Depp is the movie's heart and guts. His Sweeney, nee Benjamin Barker -- having escaped false imprisonment in Australia after 15 years -- is ruled by revenge upon his return to London. Presented with his razors, which Mrs. Lovett (Carter) has lovingly guarded all these years, he grasps a blade with his firm right hand. "At last, my arm is complete again," he thunders.

His homicidal rage centers on Judge Turpin (a dour Alan Rickman), a vile sexual predator who had Benjamin arrested by henchman Beadle Bamford (a smarmy Timothy Spall) so he can steal Benjamin's wife Laura Michelle Kelly) and baby daughter. Sweeney learns that his wife poisoned herself and Turpin, who took the baby as his ward, lusts after the now grown woman Johanna (a wane Jayne Wisener). Anthony Jamie Campbell Bower), a young sailor who rescued Sweeney at sea, now longs to do likewise for Johanna on land.

Thus, a triangle of obsessed characters emerges. Depp plays Sweeney as a man so focused on death, so committed to blood, that he has lost all touch with life. Carter's amoral Nellie Lovett, her hair apparently combed with an egg beater, is herself obsessed with Sweeney. She imagines an impossible life with him without realizing he is unmoored from any reality in which this might take place.

The judge, hungering after young women, is the film's major disappointment. Onstage, the tormented man struggled with his obsession, longing to regain his goodness. Here he is a stock melodramatic villain who lacks any ideals other than those of self-interest, though Rickman uses all the tricks in his actor's bag to coax a human being out of the caricature.

Sanders' Toby is a street kid who turns out to possess a moral compass the adults so sorely lack. Baron Cohen as Pirelli, the barber's first victim, is surprisingly muted. Perhaps the requirement to sing has neutralized Cohen's usual outrageousness. Burton doesn't seem to know what to do with film's ingenues, Wisener's Johanna and Bower's Anthony, so they are largely ignored.

The musical numbers ooze with Sondheim's audacious wit and scathing lyrics. A lullaby conveys menace. A waltz celebrates conspiracy. Cynicism runs through all the songs' social critique.

The blood juxtaposed to the music is highly unsettling. It runs contrary to expectations. Burton pushes this gore into his audiences' faces so as to feel the madness and the destructive fury of Sweeney's obsession. Teaming with Depp, his long-time alter ego, Burton makes Sweeney a smoldering dark pit of fury and hate that consumes itself. With his sturdy acting and surprisingly good voice, Depp is a Sweeney Todd for the ages.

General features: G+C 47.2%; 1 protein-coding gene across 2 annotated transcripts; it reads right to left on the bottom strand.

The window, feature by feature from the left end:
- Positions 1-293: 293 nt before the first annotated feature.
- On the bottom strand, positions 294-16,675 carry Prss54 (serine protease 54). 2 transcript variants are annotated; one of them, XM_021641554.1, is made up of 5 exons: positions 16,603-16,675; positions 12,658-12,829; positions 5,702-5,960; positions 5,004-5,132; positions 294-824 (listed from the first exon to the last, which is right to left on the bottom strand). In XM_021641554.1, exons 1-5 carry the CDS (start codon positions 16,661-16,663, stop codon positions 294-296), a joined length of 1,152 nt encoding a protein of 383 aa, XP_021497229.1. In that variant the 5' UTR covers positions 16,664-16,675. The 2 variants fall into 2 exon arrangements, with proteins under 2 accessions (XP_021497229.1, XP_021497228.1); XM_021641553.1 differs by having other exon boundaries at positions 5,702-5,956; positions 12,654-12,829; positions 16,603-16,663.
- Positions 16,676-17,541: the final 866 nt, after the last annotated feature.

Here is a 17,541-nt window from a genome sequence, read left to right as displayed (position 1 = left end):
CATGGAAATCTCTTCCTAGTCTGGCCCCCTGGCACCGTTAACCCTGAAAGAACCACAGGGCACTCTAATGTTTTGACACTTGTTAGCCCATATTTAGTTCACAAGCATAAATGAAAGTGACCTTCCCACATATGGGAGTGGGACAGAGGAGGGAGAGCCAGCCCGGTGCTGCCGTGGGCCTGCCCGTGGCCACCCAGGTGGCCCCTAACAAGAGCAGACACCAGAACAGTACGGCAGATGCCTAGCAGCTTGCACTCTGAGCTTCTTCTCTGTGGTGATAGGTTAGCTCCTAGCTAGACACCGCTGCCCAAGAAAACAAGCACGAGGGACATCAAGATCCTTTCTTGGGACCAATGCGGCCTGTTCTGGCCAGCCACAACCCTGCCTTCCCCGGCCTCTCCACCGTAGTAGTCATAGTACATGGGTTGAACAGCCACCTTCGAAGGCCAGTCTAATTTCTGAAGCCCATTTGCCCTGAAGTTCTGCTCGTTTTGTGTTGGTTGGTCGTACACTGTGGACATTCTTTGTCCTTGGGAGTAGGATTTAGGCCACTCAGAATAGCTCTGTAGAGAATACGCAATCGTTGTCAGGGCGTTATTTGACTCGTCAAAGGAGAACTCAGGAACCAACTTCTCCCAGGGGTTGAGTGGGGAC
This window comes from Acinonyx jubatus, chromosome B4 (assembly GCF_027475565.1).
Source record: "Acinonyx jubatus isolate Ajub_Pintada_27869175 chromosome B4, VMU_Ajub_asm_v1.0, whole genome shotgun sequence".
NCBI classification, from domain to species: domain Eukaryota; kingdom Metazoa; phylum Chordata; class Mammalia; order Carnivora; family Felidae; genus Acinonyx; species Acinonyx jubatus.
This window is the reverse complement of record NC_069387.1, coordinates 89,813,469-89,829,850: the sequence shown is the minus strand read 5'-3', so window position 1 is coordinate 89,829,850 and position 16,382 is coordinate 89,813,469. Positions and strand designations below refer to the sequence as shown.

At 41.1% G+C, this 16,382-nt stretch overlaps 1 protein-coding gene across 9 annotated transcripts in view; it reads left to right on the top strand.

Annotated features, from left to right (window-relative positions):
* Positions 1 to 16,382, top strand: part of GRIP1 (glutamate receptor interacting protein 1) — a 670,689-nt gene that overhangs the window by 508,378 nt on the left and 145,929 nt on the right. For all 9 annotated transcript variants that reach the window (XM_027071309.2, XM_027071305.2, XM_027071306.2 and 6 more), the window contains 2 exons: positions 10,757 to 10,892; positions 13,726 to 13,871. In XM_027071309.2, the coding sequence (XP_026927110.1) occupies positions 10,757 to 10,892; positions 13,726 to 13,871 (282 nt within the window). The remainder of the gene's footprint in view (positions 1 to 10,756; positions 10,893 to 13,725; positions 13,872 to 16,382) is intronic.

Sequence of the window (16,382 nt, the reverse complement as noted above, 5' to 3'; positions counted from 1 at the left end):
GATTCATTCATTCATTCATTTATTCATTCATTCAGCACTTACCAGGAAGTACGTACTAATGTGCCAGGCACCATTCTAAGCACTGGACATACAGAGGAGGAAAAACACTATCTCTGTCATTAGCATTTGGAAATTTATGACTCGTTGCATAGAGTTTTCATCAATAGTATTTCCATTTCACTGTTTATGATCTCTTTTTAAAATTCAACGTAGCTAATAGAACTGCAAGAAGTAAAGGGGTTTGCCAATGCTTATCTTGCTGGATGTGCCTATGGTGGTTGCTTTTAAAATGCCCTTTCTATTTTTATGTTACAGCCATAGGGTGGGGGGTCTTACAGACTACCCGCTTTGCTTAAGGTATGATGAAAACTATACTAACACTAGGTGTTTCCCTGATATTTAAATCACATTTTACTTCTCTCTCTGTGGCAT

SWEENEY TODD: THE DEMON BARBER OF FLEET STREET

Paramount

DreamWorks and Warner Bros. Pictures present a Parkes/MacDonald/Zanuck Co. production

Credits:

Director: Tim Burton

Screenwriter: John Logan

Based on the stage musical by: Stephen Sondheim, Hugh Wheeler

Music-lyrics: Stephen Sondheim

Producers: Richard D. Zanuck, Walter Parkes, Laurie MacDonald, John Logan

Executive producer: Patrick McCormick

Director of photography: Dariusz Wolski

Production designer: Dante Ferretti

Co-producer: Katterli Frauenfelder

Costume designer: Colleen Atwood

Editor: Chris Lebenzon

Cast:

Sweeney Todd: Johnny Depp

Mrs. Lovett: Helena Bonham Carter

Judge Turpin: Alan Rickman

Beadle Bamford: Timothy Spall

Signor Adolfo Pirelli: Sacha Baron Cohen

Toby: Edward Sanders

Johanna: Jayne Wisener

Anthony Hope: Jamie Campbell Bower

Running time -- 116 minutes

MPAA rating: R

»

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Depp casing Mann's 'Public' heist

4 December 2007 | The Hollywood Reporter | See recent The Hollywood Reporter news »

Johnny Depp doesn't shy away from blood in the upcoming Sweeney Todd, for which he's being touted as a major Oscar contender, and he might again find himself awash in blood if he opts to join up with producer-director Michael Mann for a film about the Depression-era crime wave.

Mann has long been interested in mounting a screen adaptation of Brian Burrough's nonfiction book Public Enemies: America's Greatest Crime Wave and the Birth of the FBI, 1933-34 for Universal; at one point, Leonardo DiCaprio was attached to the project, but DiCaprio is headed into Martin Scorsese's Shutter Island.

But Mann -- who has considered taking the helm of Columbia's spy thriller Edwin A. Salt but has not committed to that project because he believes it needs a rewrite -- has an open slot.

As for Depp, he was to have starred in Warner/Initial Entertainment's Shantaram followed by Warner Independent's The Rum Diaries, but both of those projects were postponed last month, leaving the star with an opening in his schedule. »

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'Leno' goes to archives

26 November 2007 | The Hollywood Reporter | See recent The Hollywood Reporter news »

CBS' and NBC's late-night shows will continue to air repeats this week as WGA and studio negotiators are returning to the bargaining table.

NBC is digging deep into the The Tonight Show with Jay Leno vault with five vintage episodes featuring the first headliner appearances of five of today's biggest stars. Leno will rerun a 1992 episode with Tom Hanks, a 1993 segment with Julia Roberts, a 2000 appearance by Matt Damon, and 1995 episodes featuring Jennifer Aniston and Johnny Depp.